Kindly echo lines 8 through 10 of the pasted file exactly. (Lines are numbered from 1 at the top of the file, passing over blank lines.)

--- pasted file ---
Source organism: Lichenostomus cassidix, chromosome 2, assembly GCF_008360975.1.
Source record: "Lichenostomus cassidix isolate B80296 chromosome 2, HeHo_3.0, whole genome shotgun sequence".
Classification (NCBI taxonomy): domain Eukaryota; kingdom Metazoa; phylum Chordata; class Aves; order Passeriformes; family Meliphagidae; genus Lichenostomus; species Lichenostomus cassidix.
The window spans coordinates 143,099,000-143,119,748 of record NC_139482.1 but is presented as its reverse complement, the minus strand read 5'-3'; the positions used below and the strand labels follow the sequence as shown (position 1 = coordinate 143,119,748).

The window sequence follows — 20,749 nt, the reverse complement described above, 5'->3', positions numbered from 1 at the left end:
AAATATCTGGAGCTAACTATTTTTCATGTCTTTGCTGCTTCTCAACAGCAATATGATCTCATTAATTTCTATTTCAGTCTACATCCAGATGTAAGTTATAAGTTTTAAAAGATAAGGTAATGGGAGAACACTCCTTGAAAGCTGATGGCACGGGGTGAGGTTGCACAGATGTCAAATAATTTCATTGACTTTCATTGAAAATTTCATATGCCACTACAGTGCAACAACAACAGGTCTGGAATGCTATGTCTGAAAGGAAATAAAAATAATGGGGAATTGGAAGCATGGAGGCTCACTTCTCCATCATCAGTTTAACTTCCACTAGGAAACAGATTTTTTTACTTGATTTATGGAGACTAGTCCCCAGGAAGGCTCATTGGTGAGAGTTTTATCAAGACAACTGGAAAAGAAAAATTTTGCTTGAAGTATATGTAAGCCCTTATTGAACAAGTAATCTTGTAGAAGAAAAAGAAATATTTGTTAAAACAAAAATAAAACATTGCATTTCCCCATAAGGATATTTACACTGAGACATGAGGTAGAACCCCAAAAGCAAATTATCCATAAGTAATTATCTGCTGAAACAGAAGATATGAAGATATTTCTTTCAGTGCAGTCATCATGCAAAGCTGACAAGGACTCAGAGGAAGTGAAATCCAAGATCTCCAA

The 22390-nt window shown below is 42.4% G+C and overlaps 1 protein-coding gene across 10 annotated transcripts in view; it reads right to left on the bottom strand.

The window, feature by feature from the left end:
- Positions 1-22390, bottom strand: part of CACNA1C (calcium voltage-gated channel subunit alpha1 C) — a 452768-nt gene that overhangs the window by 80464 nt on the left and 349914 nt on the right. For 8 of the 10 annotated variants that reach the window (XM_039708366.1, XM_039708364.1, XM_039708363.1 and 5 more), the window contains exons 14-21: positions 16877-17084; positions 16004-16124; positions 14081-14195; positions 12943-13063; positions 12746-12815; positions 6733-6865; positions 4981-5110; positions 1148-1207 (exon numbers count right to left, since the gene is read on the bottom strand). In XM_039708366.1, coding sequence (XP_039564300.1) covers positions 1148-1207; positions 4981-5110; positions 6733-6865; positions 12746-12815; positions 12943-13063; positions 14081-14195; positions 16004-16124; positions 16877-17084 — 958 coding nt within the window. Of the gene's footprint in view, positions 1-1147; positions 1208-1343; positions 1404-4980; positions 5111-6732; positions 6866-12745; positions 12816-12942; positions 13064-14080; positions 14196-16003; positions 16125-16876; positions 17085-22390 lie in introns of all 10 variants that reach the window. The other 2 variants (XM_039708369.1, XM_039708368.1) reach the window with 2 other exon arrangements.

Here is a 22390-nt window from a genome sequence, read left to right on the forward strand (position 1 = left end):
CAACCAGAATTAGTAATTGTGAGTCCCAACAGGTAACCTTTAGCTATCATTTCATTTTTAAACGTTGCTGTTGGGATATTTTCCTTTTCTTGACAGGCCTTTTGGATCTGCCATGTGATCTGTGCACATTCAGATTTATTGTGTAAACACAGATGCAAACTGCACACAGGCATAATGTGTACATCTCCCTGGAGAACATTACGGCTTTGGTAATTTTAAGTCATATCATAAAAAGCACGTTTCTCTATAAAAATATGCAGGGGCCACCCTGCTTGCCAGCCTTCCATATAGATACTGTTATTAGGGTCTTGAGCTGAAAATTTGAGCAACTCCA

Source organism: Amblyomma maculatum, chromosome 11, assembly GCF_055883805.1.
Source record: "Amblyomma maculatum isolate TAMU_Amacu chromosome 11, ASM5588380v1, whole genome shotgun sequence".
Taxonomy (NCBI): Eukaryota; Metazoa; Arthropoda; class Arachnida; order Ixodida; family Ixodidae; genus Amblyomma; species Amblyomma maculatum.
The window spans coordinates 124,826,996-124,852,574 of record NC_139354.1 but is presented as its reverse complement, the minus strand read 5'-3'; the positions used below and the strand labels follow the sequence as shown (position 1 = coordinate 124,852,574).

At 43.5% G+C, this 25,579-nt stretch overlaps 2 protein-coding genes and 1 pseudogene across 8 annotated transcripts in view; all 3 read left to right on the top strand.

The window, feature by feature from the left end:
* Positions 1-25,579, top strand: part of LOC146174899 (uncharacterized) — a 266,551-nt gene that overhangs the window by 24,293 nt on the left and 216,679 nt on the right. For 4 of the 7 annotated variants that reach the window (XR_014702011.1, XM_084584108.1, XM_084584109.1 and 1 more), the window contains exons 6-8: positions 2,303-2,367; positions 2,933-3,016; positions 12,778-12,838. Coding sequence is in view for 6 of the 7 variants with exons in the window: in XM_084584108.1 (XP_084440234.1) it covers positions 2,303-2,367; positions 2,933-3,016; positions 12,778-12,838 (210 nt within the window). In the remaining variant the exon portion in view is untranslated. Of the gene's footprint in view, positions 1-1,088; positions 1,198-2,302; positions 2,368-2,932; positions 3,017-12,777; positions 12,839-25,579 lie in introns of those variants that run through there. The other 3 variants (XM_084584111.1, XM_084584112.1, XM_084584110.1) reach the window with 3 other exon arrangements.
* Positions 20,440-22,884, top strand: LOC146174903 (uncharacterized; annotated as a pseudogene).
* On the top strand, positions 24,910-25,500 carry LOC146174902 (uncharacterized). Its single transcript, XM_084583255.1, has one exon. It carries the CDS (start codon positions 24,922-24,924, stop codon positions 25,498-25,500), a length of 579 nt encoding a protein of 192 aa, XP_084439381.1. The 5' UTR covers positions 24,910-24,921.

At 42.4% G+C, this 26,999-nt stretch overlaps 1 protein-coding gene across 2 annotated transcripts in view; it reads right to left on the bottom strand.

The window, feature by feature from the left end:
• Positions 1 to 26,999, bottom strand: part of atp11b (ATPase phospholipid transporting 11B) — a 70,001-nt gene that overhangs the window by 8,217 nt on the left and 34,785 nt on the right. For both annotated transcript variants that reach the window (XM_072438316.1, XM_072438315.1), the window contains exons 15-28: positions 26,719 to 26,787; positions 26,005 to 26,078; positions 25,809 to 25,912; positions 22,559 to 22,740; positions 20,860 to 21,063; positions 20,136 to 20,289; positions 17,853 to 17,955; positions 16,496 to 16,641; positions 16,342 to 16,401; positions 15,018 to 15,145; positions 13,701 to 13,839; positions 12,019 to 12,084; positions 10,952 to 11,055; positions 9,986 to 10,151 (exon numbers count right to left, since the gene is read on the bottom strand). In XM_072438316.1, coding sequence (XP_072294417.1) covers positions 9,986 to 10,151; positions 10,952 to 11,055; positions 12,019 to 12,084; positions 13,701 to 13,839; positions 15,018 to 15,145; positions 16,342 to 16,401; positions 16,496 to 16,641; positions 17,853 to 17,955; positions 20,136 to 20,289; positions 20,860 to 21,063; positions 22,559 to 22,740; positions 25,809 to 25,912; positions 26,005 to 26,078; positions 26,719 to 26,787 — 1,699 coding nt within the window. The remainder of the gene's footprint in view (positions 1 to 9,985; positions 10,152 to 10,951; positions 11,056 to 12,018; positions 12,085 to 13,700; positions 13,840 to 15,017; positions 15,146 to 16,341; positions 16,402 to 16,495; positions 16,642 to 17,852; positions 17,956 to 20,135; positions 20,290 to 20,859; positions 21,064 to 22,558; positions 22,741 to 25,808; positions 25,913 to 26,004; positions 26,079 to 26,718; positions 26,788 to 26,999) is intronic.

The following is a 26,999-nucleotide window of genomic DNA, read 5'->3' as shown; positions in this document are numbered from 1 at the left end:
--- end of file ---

The window, feature by feature from the left end:
- Positions 1-22390, bottom strand: part of CACNA1C (calcium voltage-gated channel subunit alpha1 C) — a 452768-nt gene that overhangs the window by 80464 nt on the left and 349914 nt on the right. For 8 of the 10 annotated variants that reach the window (XM_039708366.1, XM_039708364.1, XM_039708363.1 and 5 more), the window contains exons 14-21: positions 16877-17084; positions 16004-16124; positions 14081-14195; positions 12943-13063; positions 12746-12815; positions 6733-6865; positions 4981-5110; positions 1148-1207 (exon numbers count right to left, since the gene is read on the bottom strand). In XM_039708366.1, coding sequence (XP_039564300.1) covers positions 1148-1207; positions 4981-5110; positions 6733-6865; positions 12746-12815; positions 12943-13063; positions 14081-14195; positions 16004-16124; positions 16877-17084 — 958 coding nt within the window. Of the gene's footprint in view, positions 1-1147; positions 1208-1343; positions 1404-4980; positions 5111-6732; positions 6866-12745; positions 12816-12942; positions 13064-14080; positions 14196-16003; positions 16125-16876; positions 17085-22390 lie in introns of all 10 variants that reach the window. The other 2 variants (XM_039708369.1, XM_039708368.1) reach the window with 2 other exon arrangements.

Here is a 22390-nt window from a genome sequence, read left to right on the forward strand (position 1 = left end):